Arts at Princeton

Thursday, Nov 9, 2017
by Jamie Saxon, Office of Communications
The Princeton and Slavery Project is creating opportunities for Princeton students and community members to explore the project's findings through arts classes, newly commissioned plays and an art installation.
Thursday, Nov 9, 2017
by Nick Barberio, Office of Communications
Most of the work in developing artistic skill happens behind the scenes, alone in a practice room or with a teacher in a teaching studio. But Princeton University offers students and the community another chance to learn by inviting well-known professional performers and artists to become teachers in a communal setting, through a variety of master class offerings on campus.
Tuesday, Oct 10, 2017
by Jamie Saxon, Office of Communications
During a four-day Festival of the Arts, Oct. 5-8, Princeton University celebrated the opening of the new Lewis Arts complex with a bonanza of events, open to the public. More than 100 events across arts genres took place in more than 30 venues of every shape and size, from the expansive University Chapel to a tiny “Theatre for One” mobile unit, from a high-tech black box theater to a sun-drenched outdoor plaza.
Thursday, Oct 5, 2017
by Jamie Saxon, Office of Communications
The Lewis Arts complex features buildings that work both independently and synergistically; an underground Forum that promotes collaboration, community and connectivity; and myriad architectural details that reflect and promote the artistic process.
Monday, Oct 2, 2017
by Nick Barberio, Office of Communications
In June, Princeton graduate student Andrew Or and Nico Toy of the Class of 2018 traveled to the Steinway & Sons factory in Queens, New York, with music lecturers Margaret Kampmeier and Jennifer Tao to select the last of 48 new pianos that have been purchased for the University’s new Lewis Arts complex.
Tuesday, Sep 19, 2017
by Princeton University Art Museum
Get a behind-the-scenes view into the making of two spectacular, site-specific works by the internationally acclaimed artist Shahzia Sikander that were unveiled at Princeton in April 2017. Soaring above the forum of the Julis Romo Rabinowitz Building—the new home for the Department of Economics—is the site of Quintuplet Effect, where layered images of flight, descent, material economies, and spiritual transcendence invite contemplation and conversation. Nearby, as one climbs the stairs in the Louis A. Simpson International Building, a shimmering, sixty-six-foot-high glass and ceramic scroll entitled Ecstasy as Sublime, Heart as Vector takes visitors on a journey from the mortal bonds of humanity to the realm of abstraction.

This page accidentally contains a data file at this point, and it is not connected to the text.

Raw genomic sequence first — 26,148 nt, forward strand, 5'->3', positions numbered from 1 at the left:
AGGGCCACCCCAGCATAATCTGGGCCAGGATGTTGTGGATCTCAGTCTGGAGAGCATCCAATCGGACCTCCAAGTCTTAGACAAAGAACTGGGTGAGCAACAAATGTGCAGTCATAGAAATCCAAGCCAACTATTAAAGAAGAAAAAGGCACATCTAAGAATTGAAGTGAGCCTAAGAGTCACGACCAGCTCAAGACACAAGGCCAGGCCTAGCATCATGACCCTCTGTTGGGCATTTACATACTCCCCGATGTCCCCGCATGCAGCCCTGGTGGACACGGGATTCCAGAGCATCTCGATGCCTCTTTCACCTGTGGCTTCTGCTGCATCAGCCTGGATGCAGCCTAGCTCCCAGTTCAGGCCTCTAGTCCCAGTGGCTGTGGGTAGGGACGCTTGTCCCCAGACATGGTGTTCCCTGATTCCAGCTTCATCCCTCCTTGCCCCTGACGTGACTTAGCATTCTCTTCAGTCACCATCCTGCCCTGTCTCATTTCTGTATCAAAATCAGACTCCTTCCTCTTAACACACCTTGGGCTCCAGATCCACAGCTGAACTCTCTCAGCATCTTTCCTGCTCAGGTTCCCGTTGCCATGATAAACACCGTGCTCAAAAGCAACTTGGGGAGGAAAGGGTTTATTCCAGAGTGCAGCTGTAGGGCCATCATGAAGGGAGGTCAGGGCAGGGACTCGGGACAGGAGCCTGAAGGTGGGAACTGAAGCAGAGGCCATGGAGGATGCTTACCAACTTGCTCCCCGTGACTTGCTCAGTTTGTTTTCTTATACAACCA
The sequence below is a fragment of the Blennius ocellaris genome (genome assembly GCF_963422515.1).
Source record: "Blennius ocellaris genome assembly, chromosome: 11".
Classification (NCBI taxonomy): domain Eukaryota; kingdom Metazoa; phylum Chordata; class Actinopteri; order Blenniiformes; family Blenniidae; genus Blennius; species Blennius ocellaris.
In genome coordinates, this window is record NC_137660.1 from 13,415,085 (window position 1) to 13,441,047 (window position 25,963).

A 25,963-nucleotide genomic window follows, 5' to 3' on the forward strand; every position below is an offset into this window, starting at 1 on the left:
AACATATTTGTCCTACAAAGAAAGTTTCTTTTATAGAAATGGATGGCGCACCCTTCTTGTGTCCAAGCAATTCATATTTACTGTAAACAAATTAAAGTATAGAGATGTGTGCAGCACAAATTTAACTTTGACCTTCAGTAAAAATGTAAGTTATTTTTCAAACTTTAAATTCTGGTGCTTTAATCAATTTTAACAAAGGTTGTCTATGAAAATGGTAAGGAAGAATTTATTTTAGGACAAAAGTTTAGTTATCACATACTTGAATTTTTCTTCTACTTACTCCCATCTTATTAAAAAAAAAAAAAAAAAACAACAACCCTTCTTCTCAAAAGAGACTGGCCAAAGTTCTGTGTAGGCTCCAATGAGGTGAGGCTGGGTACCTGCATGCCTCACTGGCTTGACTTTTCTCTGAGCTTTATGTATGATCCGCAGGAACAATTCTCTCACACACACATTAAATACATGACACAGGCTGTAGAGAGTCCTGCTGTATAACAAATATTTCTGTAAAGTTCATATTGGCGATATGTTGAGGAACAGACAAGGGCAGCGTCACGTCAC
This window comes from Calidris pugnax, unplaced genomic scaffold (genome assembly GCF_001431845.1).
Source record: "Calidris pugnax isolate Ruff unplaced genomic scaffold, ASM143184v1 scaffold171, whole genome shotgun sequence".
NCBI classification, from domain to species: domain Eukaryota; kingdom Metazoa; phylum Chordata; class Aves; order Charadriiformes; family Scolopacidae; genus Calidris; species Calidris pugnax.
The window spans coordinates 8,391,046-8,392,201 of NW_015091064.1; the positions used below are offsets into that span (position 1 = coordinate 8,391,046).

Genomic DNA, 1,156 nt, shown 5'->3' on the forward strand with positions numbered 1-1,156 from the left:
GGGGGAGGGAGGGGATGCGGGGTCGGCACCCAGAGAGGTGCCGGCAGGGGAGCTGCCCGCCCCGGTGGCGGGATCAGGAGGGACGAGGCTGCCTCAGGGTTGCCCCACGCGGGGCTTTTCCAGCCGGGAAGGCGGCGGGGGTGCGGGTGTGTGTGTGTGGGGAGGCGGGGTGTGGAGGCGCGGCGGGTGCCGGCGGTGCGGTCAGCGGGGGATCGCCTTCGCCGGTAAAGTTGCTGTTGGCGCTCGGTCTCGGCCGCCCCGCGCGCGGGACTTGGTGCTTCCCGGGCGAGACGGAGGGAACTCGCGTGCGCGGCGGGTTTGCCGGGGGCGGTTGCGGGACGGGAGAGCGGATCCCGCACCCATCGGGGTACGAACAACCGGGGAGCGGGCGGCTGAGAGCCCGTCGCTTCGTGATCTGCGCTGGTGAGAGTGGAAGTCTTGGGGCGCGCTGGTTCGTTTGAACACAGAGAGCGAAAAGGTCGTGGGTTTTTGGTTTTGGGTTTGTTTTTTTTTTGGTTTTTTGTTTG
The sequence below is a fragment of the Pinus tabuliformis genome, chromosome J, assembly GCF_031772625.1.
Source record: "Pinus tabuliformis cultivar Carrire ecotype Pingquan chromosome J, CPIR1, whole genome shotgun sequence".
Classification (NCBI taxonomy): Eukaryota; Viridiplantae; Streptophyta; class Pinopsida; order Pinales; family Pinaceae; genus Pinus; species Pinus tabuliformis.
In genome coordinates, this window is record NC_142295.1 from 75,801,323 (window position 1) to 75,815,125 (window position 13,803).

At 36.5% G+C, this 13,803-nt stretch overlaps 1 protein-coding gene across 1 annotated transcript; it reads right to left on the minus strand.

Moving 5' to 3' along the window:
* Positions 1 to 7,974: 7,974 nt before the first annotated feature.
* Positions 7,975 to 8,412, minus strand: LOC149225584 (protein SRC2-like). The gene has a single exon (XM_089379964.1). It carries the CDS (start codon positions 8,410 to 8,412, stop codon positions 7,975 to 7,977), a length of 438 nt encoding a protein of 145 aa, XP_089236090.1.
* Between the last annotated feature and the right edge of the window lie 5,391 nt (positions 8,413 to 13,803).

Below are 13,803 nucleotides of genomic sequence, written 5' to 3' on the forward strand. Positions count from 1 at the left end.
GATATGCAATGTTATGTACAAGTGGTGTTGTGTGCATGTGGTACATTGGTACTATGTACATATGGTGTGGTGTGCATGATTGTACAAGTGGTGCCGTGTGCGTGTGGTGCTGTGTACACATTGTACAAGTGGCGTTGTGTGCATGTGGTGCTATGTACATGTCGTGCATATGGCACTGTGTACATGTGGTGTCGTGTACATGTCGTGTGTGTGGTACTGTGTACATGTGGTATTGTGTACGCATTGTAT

Friday, Sep 15, 2017
by Jamie Saxon, Office of Communications
Princeton University’s Lewis Center for the Arts and Department of Music will celebrate the opening of the new Lewis Arts complex with a Festival of the Arts Oct. 5 through 8, open to the public. The festival will feature over 100 concerts, plays, readings, dance performances, art exhibitions, multidisciplinary presentations, film screenings, community workshops, performances by student arts groups and site-specific events at venues across the campus, most of which will be free.
Wednesday, Sep 6, 2017
by Office of Communications
A new work by the internationally acclaimed artist Maya Lin has been commissioned for the grounds adjacent to the new Lewis Center for the Arts at Princeton University. Princeton University’s installation will provide a landmark for visitors to campus and an invigorated outdoor setting for students to stage ad hoc performances and enjoy plein air classes. Additional details about the commission will be announced later in September.
Monday, Jun 19, 2017
by Jamie Saxon & Danielle Alio, Office of Communications
From Petipa to Puccini to Shakespeare, classical works of dance, opera and theater are often adapted to contemporary times. This spring at Princeton, a rarely performed pantomime-ballet — “Within the Quota,” with music by American composer Cole Porter — was reimagined to reflect the current political climate. The original 1923 production responded to restrictive immigration quotas based on national origin that were enacted in 1921. Students of the Princeton University Ballet mounted the new production in Richardson Auditorium at Alexander Hall on Thursday, May 4. Porter’s music was performed live in a new arrangement prepared by Simon Morrison, professor of music, and the London-based Penguin Cafe, whose 10 members traveled to Princeton for the show. When he composed the score for “Within the Quota,” Porter was an ambitious young songsmith. He was deeply troubled by the Emergency Quota Act of 1921, which slashed immigration into the United States and established strict quotas based on the 1910 census to ensure an unchanging ethnic and religious population. Porter’s acerbic 16-minute pantomime-ballet, a series of duets in which an immigrant meets — and dances with — a series of American stereotypes from a New York heiress to a Hollywood starlet, tested the truth of America as a nation of immigrants.
Wednesday, Jun 14, 2017
by Lewis Center for the Arts
Princeton University’s Lewis Center for the Arts and the Department of Music will celebrate the opening of the new Lewis Arts complex with a multi-day Festival of the Arts on October 5 through 8 on the Princeton campus. The Festival, which is open to the public, will feature dozens of concerts, plays, readings, dance performances, art exhibitions, multidisciplinary presentations, community workshops and site-specific events at venues across the campus, most of which will be free. The new multi-building arts complex along Alexander Street and University Place on the south edge of campus, adjacent to McCarter Theater, will take the arts at Princeton to even greater heights by significantly expanding the performance, rehearsal and teaching spaces for the arts in new state-of-the-art, purpose-built facilities.

Pages